Four months…! He dried his hands and threw the towel over the edge of the sink, trying not to explode at him. Why didn’t he say anything? “I’m serious!” he said as calmly as he could. “If Joel-Kaiané suggests you see a doctor, you need to do so. If we can both make it to Panooria tomorrow without you having issues, fine. But when we get back, you’re going to see a doctor.”

“We need someone to keep flying,” he countered, his voice more gravelly than normal.

“We’ll worry about that later,” Samuel said. “We can find help in the meantime. I won’t have you injuring yourself in flight, Gray.”

Another grumble. “Well. Maianni-naahsah, fiiri. It feels better now.”

“Good. Dinner’s on the kotatsu. Let’s eat before it gets cold.”


Graymar woke up well before Samuel the next morning, and for the first time in years, he chose not to go out for a morning flight. It had nothing to do with the pinching in his right wing; in fact, the pain he’d been feeling the last few days had gone away for the time being. Samuel had massaged it well, and the ointment had numbed any lingering pain. It might be better not to push it this morning…a day off from practice wouldn’t be problematic. He’d just need to make sure to do his stretches, as Joel-Kaiané had suggested. As long as he kept it moving and didn’t overstress it, it should eventually heal on its own.

He pushed himself up onto his hinds and looked around the room. It was still semi-dark, and the sun hadn’t yet risen over the horizon. He’d always woken up around this time, but this time it felt strange not to be sneaking out of the room while Samuel still slept. He’d eventually head down to the bath house, but for now he just sat there, watching his bonded ride.

Samuel was stretched out on the wide couch on the other side of the room, shoulders hunched and burrowed under blankets. He listened to Samuel’s slow breathing and felt a small pang of jealousy. He could never dive that deep into slumber; his years of self-training had made him a light sleeper, catching the rest he needed but rarely slipping into full unconsciousness.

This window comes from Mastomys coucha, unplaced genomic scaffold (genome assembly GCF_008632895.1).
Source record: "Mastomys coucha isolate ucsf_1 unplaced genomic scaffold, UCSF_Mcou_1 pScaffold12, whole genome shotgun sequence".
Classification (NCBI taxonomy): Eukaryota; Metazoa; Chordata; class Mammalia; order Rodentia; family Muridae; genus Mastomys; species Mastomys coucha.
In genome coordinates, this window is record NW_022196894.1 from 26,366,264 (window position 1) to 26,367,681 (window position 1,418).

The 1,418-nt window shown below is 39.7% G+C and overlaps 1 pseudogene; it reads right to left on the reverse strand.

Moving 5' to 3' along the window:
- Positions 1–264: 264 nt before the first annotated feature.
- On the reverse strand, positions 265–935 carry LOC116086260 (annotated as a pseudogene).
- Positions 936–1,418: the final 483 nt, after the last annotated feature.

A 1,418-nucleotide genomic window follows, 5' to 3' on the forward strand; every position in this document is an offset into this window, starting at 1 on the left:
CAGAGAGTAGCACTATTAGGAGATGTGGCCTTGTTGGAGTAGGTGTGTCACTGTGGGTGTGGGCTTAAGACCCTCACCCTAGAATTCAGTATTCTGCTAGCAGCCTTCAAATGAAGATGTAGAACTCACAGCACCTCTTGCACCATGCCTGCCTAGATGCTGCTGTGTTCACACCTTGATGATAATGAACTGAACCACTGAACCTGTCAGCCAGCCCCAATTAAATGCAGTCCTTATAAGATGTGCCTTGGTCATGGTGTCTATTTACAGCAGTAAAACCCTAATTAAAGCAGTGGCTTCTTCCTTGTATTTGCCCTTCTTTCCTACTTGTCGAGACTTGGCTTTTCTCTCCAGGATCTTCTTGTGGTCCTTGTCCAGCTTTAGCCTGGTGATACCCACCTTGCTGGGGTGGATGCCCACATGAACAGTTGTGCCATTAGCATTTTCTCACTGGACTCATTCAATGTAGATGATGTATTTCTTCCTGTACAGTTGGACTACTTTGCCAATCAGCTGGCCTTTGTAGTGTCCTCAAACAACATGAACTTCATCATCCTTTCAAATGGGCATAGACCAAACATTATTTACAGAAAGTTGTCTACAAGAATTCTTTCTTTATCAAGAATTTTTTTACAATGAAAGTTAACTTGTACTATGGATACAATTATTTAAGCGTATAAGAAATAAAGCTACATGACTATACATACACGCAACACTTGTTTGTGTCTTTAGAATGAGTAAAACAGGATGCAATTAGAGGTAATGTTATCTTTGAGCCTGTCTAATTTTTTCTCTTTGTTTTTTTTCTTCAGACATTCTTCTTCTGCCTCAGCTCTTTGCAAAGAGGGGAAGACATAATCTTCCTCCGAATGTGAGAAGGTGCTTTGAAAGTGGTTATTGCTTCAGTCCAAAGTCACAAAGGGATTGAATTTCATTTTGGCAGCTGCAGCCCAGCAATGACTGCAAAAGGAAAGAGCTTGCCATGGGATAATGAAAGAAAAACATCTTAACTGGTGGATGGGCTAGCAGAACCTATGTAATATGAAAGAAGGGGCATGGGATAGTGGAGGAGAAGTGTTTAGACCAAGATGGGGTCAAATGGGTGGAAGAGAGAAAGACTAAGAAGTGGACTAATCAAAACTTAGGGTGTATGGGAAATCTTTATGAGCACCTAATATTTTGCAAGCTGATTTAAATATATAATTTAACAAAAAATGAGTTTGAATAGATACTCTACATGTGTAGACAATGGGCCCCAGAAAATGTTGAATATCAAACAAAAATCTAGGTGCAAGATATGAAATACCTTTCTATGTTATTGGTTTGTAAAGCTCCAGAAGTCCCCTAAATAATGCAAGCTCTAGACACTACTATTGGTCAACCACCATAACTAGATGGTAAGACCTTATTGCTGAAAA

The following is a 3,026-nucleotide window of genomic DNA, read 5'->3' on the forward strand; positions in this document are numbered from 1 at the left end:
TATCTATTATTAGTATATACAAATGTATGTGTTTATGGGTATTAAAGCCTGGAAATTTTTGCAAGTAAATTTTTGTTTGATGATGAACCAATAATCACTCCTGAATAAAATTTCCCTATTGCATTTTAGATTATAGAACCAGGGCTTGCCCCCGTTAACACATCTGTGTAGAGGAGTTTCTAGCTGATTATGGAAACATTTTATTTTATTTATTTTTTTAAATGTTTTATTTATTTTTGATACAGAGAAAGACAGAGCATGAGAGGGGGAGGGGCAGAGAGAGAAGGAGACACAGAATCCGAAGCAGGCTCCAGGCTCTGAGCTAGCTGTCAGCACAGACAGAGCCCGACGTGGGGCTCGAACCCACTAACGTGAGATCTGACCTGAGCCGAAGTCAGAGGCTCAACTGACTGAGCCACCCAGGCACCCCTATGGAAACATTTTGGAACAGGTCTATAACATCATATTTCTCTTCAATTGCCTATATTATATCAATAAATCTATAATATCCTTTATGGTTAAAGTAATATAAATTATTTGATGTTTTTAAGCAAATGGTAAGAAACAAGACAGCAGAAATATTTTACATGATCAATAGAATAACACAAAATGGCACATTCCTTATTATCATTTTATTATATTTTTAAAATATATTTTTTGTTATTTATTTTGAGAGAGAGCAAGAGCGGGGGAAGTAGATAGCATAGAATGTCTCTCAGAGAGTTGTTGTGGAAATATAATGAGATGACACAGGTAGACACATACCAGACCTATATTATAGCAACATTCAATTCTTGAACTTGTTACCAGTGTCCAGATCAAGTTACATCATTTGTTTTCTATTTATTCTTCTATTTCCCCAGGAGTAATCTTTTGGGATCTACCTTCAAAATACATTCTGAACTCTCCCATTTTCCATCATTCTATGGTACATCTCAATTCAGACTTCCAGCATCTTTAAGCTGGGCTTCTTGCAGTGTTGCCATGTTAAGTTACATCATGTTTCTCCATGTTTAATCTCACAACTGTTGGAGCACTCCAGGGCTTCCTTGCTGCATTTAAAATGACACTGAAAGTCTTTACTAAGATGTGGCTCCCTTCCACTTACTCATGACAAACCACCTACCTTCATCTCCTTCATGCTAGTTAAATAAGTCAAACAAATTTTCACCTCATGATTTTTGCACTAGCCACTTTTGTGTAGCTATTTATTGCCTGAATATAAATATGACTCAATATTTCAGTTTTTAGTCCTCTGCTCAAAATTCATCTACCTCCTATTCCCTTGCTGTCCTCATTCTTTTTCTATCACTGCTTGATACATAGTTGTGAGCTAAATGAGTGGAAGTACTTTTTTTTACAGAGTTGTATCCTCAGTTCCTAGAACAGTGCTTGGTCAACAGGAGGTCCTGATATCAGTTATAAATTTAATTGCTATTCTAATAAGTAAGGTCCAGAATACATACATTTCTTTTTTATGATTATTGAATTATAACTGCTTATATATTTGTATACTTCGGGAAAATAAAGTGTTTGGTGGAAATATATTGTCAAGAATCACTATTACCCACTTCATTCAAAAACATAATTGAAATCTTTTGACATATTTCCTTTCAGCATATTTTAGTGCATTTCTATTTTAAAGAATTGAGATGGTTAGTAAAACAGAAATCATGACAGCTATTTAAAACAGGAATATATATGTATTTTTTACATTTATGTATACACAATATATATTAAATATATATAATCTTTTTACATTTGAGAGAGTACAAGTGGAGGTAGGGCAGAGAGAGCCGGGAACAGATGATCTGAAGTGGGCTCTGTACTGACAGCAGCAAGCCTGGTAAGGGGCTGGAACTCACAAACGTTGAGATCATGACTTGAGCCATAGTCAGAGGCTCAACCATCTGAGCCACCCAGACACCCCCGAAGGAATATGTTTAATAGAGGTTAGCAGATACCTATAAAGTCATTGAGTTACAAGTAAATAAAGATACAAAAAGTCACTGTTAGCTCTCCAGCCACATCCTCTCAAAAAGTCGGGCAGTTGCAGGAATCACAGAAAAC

Samuel might have been worried about him, but he was just as worried about Samuel. He was secretly thankful that Kaffi and Diwa had come forth with their plan to start their internships. It meant that Samuel had something else to focus on, rather than worrying about his own mortality. He hadn’t said it outwardly, but Graymar knew a personal crisis when he saw one, even while ignoring his own. Every now and again Samuel would fret and worry about running the estate in his old age, even after Graymar had suggested that their boys would be in charge by then. He’d opine about too many things left undone, too many things left untried, too many things passed over. And then he’d hide in that back office of his, wishing he’d cleaned it years ago. At first Graymar had dismissed it as simple discontent or perhaps misplaced boredom, but the longer he saw Samuel fretting like this, the more he’d realized it might be something more.

They were growing old and running out of time.

Graymar quietly unfurled his wings and stretched them out to full span. He did it slowly, waiting for that pinch of nerve or the twist of muscle. He felt it again this time, same place just above the wrist, but it was a deadened pain. Just a slight twitch. He’d need to do more stretching later today, after their trip to Panooria. And most likely another massage and layer of ointment before they headed back home.

After they had both taken their turns at the bath house, they prepared themselves for breakfast and a bit of shop browsing. They had a bit of time to kill before they took flight again to reach Panooria for their afternoon appointment, and they both needed the distraction. It was a short walk from their inn to the shopping district on the main avenue. He even put his prized colored bands around his upper arms, something he rarely did anymore. Graymar rarely showed his pride, but every now and again it was worth it.

That had surprised and pleased Samuel enough that his own spirits were lifted. They’d bought those bands together on a whim in Panooria at least a decade or so ago, reasons long since forgotten. He’d worn them constantly for about six months until that bitter winter when neither of them could make this trip for weeks at a time…and after that, he only brought them out for special occasions at the estate. The only reason he had them now was that he’d found them while looking for something else entirely different for Kaffi’s training.

Now that he had them on, though, he wondered if there hadn’t been another reason he’d stopped wearing them. They felt good against his scales, and it was a reminder of who he was and what he stood for. And who he flew with.

Samuel’s mood had lifted considerably when he’d suggested that they look for saddle blankets for Kaffi. He’d need to start flight training soon, with or without Diwa, and he wanted to be prepared ahead of time. They stopped at a few textile booths, looking over the bolts of cloth. Samuel laughed and made numerous suggestions and took notes and business cards.

By the time they took to the air again and made it to their appointment at the Tenancy Bureau that afternoon, Samuel was in high spirits…the highest he’d seen in quite some time.

Graymar hummed contentedly, despite the lingering ghost of pain in his right wing. As long as Samuel was happy, he was happy as well.